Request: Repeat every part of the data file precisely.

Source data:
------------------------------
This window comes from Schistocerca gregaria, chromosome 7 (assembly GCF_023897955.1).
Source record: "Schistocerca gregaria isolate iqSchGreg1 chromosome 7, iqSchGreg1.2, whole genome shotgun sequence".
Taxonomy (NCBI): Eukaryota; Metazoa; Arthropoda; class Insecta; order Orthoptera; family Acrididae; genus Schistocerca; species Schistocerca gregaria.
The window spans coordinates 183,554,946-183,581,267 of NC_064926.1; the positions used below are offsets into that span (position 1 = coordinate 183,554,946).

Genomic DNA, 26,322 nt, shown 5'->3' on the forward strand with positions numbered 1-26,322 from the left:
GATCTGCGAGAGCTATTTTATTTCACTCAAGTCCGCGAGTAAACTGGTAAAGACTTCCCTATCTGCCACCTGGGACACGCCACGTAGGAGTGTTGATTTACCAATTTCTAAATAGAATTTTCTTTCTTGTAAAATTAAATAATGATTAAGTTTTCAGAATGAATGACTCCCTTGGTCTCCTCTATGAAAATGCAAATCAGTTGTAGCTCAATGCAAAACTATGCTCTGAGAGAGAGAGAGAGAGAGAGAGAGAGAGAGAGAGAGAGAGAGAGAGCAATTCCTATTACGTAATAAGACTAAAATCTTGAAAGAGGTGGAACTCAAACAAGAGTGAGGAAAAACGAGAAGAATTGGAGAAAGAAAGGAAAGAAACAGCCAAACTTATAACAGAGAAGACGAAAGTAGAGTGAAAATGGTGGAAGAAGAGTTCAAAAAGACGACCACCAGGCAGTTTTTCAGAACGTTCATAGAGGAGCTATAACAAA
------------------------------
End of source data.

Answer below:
This window comes from Schistocerca gregaria, chromosome 7 (assembly GCF_023897955.1).
Source record: "Schistocerca gregaria isolate iqSchGreg1 chromosome 7, iqSchGreg1.2, whole genome shotgun sequence".
Taxonomy (NCBI): Eukaryota; Metazoa; Arthropoda; class Insecta; order Orthoptera; family Acrididae; genus Schistocerca; species Schistocerca gregaria.
The window spans coordinates 183,554,946-183,581,267 of NC_064926.1; the positions used below are offsets into that span (position 1 = coordinate 183,554,946).

Genomic DNA, 26,322 nt, shown 5'->3' on the forward strand with positions numbered 1-26,322 from the left:
GATCTGCGAGAGCTATTTTATTTCACTCAAGTCCGCGAGTAAACTGGTAAAGACTTCCCTATCTGCCACCTGGGACACGCCACGTAGGAGTGTTGATTTACCAATTTCTAAATAGAATTTTCTTTCTTGTAAAATTAAATAATGATTAAGTTTTCAGAATGAATGACTCCCTTGGTCTCCTCTATGAAAATGCAAATCAGTTGTAGCTCAATGCAAAACTATGCTCTGAGAGAGAGAGAGAGAGAGAGAGAGAGAGAGAGAGAGAGAGAGAGAGCAATTCCTATTACGTAATAAGACTAAAATCTTGAAAGAGGTGGAACTCAAACAAGAGTGAGGAAAAACGAGAAGAATTGGAGAAAGAAAGGAAAGAAACAGCCAAACTTATAACAGAGAAGACGAAAGTAGAGTGAAAATGGTGGAAGAAGAGTTCAAAAAGACGACCACCAGGCAGTTTTTCAGAACGTTCATAGAGGAGCTATAACAAA